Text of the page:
Poor Performance WhenNumber of Files > 1M
ext3 at kalucki.com
Wed Jun 11 22:25:17 UTC 2008
Ric Wheeler wrote:
> Eric Sandeen wrote:
>> John Kalucki wrote:
>>> Performance seems to always map directly to the number of files in
>>> the ext3 filesystem.
>>> After some initial run-fast time, perhaps once dirty pages begin to
>>> be written aggressively, for every 5,000 files added, my files
>>> created per second tends to drop by about one. So, depending on the
>>> variables, say with 6 RAID10 spindles, I might start at ~700
>>> files/sec, quickly drop, then more slowly drop to ~300 files/sec at
>>> perhaps 1 million files, then see 299 files/sec for the next 5,000
>>> creations, 298 files/sec, etc. etc.
>>> As you'd expect, there isn't much CPU utilization, other than
>>> iowait, and some kjournald activity.
>>> Is this a known limitation of ext3? Is expecting to write to
>>> O(10^6)-O(10^7) files in something approaching constant time
>>> expecting too much from a filesystem? What, exactly, am I stressing
>>> to cause this unbounded performance degradation?
>> I think this is a linear search through the block groups for the new
>> inode allocation, which always starts at the parent directory's block
>> group; and starts over from there each time. See find_group_other().
>> So if the parent's group is full and so are the next 1000 block groups,
>> it will search 1000 groups and find space in the 1001st. On the next
>> inode allocation it will re-search(!) those 1000 groups, and again find
>> space in the 1001st. And so on. Until the 1001st is full, and then
>> it'll search 1001 groups and find space in the 1002nd... etc (If I'm
>> remembering/reading correctly, but this does jive with what you see.).
>> I've toyed with keeping track (in the parent's inode) where the last
>> successful child allocation happened, and start the search there. I'm a
>> bit leery of how this might age, though... plus I'm not sure if it
>> should be on-disk or just in memory.... But this behavior clearly needs
>> some help. I should probably just get it sent out for comment.
> I run a very similar test, but normally run with a synchronous write
> work load (i.e., fsync before close). In my testing, you will see a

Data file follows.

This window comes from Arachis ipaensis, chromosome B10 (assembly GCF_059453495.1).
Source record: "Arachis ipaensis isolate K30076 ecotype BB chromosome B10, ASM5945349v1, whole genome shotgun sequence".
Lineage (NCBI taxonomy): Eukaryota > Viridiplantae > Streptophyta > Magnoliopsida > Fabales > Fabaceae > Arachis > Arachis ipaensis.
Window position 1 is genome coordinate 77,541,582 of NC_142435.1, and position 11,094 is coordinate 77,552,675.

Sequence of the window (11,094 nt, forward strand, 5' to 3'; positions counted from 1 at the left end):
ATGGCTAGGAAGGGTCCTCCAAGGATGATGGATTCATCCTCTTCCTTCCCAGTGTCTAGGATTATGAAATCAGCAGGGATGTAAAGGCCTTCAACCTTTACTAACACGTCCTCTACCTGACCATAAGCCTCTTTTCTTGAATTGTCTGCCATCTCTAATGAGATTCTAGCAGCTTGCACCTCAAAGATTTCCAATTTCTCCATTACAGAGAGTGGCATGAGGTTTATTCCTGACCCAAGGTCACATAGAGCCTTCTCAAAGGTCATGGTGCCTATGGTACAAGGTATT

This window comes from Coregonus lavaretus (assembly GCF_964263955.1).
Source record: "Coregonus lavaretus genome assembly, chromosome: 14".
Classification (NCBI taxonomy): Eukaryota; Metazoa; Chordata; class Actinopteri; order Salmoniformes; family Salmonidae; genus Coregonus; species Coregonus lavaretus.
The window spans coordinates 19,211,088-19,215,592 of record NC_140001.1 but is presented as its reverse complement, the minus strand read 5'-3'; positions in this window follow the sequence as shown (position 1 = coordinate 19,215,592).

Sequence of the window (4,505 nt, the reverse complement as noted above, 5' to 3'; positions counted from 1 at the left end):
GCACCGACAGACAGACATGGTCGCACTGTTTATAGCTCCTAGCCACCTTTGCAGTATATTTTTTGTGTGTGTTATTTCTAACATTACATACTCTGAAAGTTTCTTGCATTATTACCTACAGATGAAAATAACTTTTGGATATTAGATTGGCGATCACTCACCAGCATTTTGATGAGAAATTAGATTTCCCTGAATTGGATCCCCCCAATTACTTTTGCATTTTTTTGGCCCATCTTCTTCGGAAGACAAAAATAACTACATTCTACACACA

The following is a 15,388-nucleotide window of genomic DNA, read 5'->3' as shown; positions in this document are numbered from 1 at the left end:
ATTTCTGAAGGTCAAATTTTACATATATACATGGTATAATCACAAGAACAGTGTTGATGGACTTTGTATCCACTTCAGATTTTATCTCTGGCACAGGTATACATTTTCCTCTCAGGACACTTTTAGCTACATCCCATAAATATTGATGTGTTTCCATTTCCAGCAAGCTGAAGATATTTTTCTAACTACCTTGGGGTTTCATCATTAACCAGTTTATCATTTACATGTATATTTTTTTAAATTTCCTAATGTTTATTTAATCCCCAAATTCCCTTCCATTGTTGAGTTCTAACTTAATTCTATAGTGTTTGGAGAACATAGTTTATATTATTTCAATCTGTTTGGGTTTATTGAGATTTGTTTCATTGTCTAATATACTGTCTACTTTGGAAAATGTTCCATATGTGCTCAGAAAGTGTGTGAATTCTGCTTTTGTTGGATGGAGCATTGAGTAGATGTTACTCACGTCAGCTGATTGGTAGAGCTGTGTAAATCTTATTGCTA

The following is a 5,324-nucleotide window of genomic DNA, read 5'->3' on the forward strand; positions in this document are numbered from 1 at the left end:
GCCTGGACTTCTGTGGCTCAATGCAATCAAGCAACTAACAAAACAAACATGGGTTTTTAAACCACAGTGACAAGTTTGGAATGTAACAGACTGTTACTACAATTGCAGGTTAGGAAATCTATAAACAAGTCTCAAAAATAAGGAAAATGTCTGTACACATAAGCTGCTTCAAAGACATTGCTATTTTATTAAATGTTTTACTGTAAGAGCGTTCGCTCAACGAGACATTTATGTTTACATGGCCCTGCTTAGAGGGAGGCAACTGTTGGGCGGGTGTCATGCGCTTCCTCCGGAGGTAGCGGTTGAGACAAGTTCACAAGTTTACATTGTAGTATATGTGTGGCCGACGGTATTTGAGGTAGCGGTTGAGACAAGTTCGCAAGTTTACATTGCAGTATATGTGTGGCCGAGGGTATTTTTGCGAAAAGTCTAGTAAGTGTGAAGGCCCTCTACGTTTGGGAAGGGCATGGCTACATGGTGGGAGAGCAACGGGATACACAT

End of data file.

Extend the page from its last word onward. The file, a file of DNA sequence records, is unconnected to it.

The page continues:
> slow but gradual decline in the files/sec. For example, on a 1TB S-ATA
> drive, the latest test run started off at a rate of 22 files/sec (each
> file is 40k) and is currently chugging along at a bit over 17
> files/sec when it has hit 2.8 million files in one directory. I am
> using the ext3 run to get a baseline for a similar run of xfs and btrfs.
> One other random tuning thought - you can help by writing into
> separate directories, but you will need to make sure that you don't
> produce a random write pattern when you select your target
> subdirectory. I think that the use case mentioned using a hashed
> directory structure which is fine, but you want to hash in a way that
> writes into a shared subdirectory for some period of time (say get a
> rotation of every X files or Y seconds). Easiest way to do this is to
> use a GUID with a time stamp and hash on the time stamp bits.
> Note that there is a multi-threaded performance bug in ext3 (Josef
> Bacik had looked at fixing this) which throttles writes/sec down to
> around 230 when you do synchronous transactions so you might be
> hitting that as well.
Unfortunately, I don't have the opportunity to limit the directories. My
application is taking random-ish data and organizing it into logical
groups for subsequent quick reading. But I did take your suggestion into
account and it contains what seems to be the important nugget -- too
many active directories makes a bad situation worse.
But still, my test reaches a steady state of active directories pretty
quickly -- or so I'd like to think. The performance does indeed continue
to creep downwards.
I'm doing everything single-threaded. Introducing a second thread seems
to be an immediate disaster, even though I'm stripped across 3 disks.
Unfortunate. Perhaps moving the journal to another filesystem would
allow better multi-threaded throughput, but I'm not sure that this is
important to me.
xfs, zfs, btrfs, and reiser could be attractive for my use-case.
Thanks for your response,
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